HE may not associate himself with his home city much these days, but when Damien Hirst heard Leeds art gallery was looking to stage an exhibition of his art he was more than keen to help.
To that end curators there have been working closely with his studio in putting together a collection which is arguably one of the most exciting ever staged in Leeds.
And just to whip all art lovers into a complete frenzy, the artistic megastar is allegedly going to visit, even if it isn’t for next week’s launch event.
Leeds Art Gallery will host not only pieces of his artwork, but also items which could previously be found in Hirst’s London restaurant, Pharmacy.
It’s been a labour of love for staff at the gallery who’ve spent over a year bringing together an array of paintings, installations and objects from various sources.
“The excitement is beginning to really build now,” says Adam Ogilvie, the city council’s executive member overseeing culture in Leeds.
“The exhibition was always going to be a huge attraction but the team at the art gallery has worked tirelessly to secure further items of Hirst’s work.
“Now there’s the addition of the Pharmacy elements which have never been on display like this for the public to see for free. It’s just an amazing coup for Leeds.”
Now 46, Hirst was born in Bristol, but spent the bulk of his formative years in Leeds, attending Allerton Grange High school in north Leeds, before getting into Leeds College of Art and Design on his second attempt.
From there he attended Goldsmiths and went on to garner the support of art-mogul Charles Saatchi, leading the pack of new British artists emerging in the 1990s.
The breakthrough works – reflecting his artistic obsession with death, anatomy and biology – were unquestionably his selection of animals preserved in formaldehyde.
Probably his most internationally symbolic piece was The Physical Impossibility of Death in the Mind of Someone Living, (aka - the pickled shark) which, remarkably, is now 20 years old.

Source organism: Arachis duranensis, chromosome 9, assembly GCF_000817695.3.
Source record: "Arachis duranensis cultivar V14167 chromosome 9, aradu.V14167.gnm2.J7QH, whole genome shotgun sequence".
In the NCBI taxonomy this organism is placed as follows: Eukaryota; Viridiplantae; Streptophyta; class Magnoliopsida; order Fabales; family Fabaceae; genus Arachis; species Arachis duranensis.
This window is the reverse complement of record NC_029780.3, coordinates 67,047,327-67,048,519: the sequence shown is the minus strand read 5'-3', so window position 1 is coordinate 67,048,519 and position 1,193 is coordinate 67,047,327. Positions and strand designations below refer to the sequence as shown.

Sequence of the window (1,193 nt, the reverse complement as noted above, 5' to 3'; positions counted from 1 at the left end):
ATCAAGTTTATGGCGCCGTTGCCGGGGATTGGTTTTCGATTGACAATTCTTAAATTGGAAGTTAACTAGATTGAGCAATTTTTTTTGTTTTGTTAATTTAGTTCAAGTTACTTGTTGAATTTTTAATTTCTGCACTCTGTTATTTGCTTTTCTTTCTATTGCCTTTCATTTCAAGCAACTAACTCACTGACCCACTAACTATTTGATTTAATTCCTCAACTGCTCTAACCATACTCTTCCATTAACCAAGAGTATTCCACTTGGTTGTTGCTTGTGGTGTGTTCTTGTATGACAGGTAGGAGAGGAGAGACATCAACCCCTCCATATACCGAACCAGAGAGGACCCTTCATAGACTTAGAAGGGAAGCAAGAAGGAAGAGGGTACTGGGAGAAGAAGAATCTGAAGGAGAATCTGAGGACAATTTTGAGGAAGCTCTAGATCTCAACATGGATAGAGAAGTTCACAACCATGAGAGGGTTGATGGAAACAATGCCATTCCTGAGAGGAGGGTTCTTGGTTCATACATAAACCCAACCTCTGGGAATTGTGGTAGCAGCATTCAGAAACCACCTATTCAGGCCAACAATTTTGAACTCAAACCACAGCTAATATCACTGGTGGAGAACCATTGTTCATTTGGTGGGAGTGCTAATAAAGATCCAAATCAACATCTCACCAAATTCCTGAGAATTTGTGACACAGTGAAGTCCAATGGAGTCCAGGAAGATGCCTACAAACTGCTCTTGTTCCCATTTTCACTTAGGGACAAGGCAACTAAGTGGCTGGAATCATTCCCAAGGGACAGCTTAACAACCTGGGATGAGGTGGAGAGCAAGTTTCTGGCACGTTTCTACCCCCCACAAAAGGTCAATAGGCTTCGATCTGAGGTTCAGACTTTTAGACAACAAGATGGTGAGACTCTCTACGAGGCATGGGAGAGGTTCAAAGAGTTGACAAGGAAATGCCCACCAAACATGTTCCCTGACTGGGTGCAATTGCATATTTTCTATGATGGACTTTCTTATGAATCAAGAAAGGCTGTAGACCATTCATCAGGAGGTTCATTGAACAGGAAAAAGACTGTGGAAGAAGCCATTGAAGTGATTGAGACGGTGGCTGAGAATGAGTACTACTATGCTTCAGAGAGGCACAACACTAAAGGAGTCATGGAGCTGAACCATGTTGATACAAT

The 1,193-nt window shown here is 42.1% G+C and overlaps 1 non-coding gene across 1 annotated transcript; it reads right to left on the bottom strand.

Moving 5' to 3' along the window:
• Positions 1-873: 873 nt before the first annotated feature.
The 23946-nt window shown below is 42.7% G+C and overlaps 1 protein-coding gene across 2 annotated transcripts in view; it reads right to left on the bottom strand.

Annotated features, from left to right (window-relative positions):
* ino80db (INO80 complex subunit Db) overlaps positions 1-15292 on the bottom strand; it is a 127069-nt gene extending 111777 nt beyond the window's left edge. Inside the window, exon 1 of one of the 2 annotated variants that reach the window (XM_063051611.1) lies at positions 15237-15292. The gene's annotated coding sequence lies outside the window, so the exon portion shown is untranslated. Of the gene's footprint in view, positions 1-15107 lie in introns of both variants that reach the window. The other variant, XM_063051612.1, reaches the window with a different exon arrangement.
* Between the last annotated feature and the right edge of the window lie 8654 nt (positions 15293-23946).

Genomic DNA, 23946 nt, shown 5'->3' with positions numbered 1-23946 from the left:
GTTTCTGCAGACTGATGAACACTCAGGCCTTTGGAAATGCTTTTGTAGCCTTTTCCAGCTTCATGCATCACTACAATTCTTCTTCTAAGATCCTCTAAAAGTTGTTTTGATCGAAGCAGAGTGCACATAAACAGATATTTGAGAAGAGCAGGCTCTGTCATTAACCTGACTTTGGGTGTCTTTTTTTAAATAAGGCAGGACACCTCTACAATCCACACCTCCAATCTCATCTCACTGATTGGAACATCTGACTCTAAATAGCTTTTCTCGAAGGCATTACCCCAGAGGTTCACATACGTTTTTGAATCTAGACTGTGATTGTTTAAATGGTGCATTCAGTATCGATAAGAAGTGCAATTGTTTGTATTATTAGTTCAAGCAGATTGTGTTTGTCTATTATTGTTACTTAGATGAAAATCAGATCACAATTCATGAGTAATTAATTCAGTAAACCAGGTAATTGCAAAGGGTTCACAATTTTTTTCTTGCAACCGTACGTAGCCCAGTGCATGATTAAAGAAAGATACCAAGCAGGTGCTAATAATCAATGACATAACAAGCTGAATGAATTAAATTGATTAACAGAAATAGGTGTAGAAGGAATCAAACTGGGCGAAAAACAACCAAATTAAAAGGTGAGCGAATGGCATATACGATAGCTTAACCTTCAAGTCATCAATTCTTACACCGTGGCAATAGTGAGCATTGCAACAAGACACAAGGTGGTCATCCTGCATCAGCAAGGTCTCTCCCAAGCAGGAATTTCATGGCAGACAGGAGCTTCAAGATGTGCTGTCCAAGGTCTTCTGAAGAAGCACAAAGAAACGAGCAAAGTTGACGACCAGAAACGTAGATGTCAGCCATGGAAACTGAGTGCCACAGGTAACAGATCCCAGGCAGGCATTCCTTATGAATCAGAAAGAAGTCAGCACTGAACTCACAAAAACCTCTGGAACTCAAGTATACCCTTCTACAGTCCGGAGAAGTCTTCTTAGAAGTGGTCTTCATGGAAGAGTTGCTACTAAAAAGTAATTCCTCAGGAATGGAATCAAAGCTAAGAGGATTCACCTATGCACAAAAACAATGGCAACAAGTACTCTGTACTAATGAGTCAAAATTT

Nigel Walsh is curator of contemporary art at the Leeds gallery. He’s been heading up the team bringing the works together.
“What we’re really keen to do is offer a really in depth view of Hirst’s work,” he says. “A view which is separate from his public image, because that’s what so many people think of when they think of Damien.
“He is almost as famous as his works and the two images get blurred. But if you look at his work in isolation then you often get a greater understanding of his thought processes and ideas, rather than getting them tainted by the notion of celebrity.
“It’s rather similar to the Henry Moore exhibition we recently staged – he was another mega famous artist who became as well known as his works, and many of those works were pictured in front of various glamorous and important locations around the world. But Moore was about more than that, and so too is Damien Hirst.”
The most recognisable installation to feature in this exhibition will be a sheep suspended in a glass case of formaldehyde, entitled Away From the Flock, which he created in 1994.
But there will be other hallmarks, namely spot paintings and dissected figures along with more random, abstract works.
The centrepiece of the exhibition will be five key pieces brought to Leeds by the organisation Artist Rooms. This is a joint venture between Tate, and the British and Scottish governments, bringing together and touring collections of important modern artworks.